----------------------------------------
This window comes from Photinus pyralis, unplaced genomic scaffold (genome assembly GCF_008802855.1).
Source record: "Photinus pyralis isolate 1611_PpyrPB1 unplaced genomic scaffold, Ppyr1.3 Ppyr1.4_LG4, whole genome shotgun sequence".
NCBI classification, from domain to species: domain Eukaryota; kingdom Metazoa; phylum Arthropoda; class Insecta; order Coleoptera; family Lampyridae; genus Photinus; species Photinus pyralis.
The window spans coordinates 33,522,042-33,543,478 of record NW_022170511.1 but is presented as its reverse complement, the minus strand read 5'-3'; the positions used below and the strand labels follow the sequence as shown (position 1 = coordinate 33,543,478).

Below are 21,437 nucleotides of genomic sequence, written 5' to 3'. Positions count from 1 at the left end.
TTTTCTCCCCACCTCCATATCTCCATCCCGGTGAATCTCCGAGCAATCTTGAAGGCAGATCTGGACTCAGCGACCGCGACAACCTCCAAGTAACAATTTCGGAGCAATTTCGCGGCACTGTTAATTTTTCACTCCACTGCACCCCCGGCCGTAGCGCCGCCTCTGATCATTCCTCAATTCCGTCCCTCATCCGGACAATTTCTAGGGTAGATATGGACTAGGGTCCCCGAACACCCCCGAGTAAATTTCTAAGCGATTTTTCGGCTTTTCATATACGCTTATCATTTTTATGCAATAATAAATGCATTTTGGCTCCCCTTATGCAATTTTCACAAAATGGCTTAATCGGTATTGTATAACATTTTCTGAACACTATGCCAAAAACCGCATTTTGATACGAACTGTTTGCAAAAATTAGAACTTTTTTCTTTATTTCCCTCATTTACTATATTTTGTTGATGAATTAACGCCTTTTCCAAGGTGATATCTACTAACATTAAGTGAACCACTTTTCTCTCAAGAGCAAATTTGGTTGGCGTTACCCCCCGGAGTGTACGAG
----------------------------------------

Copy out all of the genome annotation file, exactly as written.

This window comes from Photinus pyralis, unplaced genomic scaffold (genome assembly GCF_008802855.1).
Source record: "Photinus pyralis isolate 1611_PpyrPB1 unplaced genomic scaffold, Ppyr1.3 Ppyr1.4_LG4, whole genome shotgun sequence".
NCBI classification, from domain to species: domain Eukaryota; kingdom Metazoa; phylum Arthropoda; class Insecta; order Coleoptera; family Lampyridae; genus Photinus; species Photinus pyralis.
The window spans coordinates 33,522,042-33,543,478 of record NW_022170511.1 but is presented as its reverse complement, the minus strand read 5'-3'; the positions used below and the strand labels follow the sequence as shown (position 1 = coordinate 33,543,478).

Below are 21,437 nucleotides of genomic sequence, written 5' to 3'. Positions count from 1 at the left end.
TTTTCTCCCCACCTCCATATCTCCATCCCGGTGAATCTCCGAGCAATCTTGAAGGCAGATCTGGACTCAGCGACCGCGACAACCTCCAAGTAACAATTTCGGAGCAATTTCGCGGCACTGTTAATTTTTCACTCCACTGCACCCCCGGCCGTAGCGCCGCCTCTGATCATTCCTCAATTCCGTCCCTCATCCGGACAATTTCTAGGGTAGATATGGACTAGGGTCCCCGAACACCCCCGAGTAAATTTCTAAGCGATTTTTCGGCTTTTCATATACGCTTATCATTTTTATGCAATAATAAATGCATTTTGGCTCCCCTTATGCAATTTTCACAAAATGGCTTAATCGGTATTGTATAACATTTTCTGAACACTATGCCAAAAACCGCATTTTGATACGAACTGTTTGCAAAAATTAGAACTTTTTTCTTTATTTCCCTCATTTACTATATTTTGTTGATGAATTAACGCCTTTTCCAAGGTGATATCTACTAACATTAAGTGAACCACTTTTCTCTCAAGAGCAAATTTGGTTGGCGTTACCCCCCGGAGTGTACGAG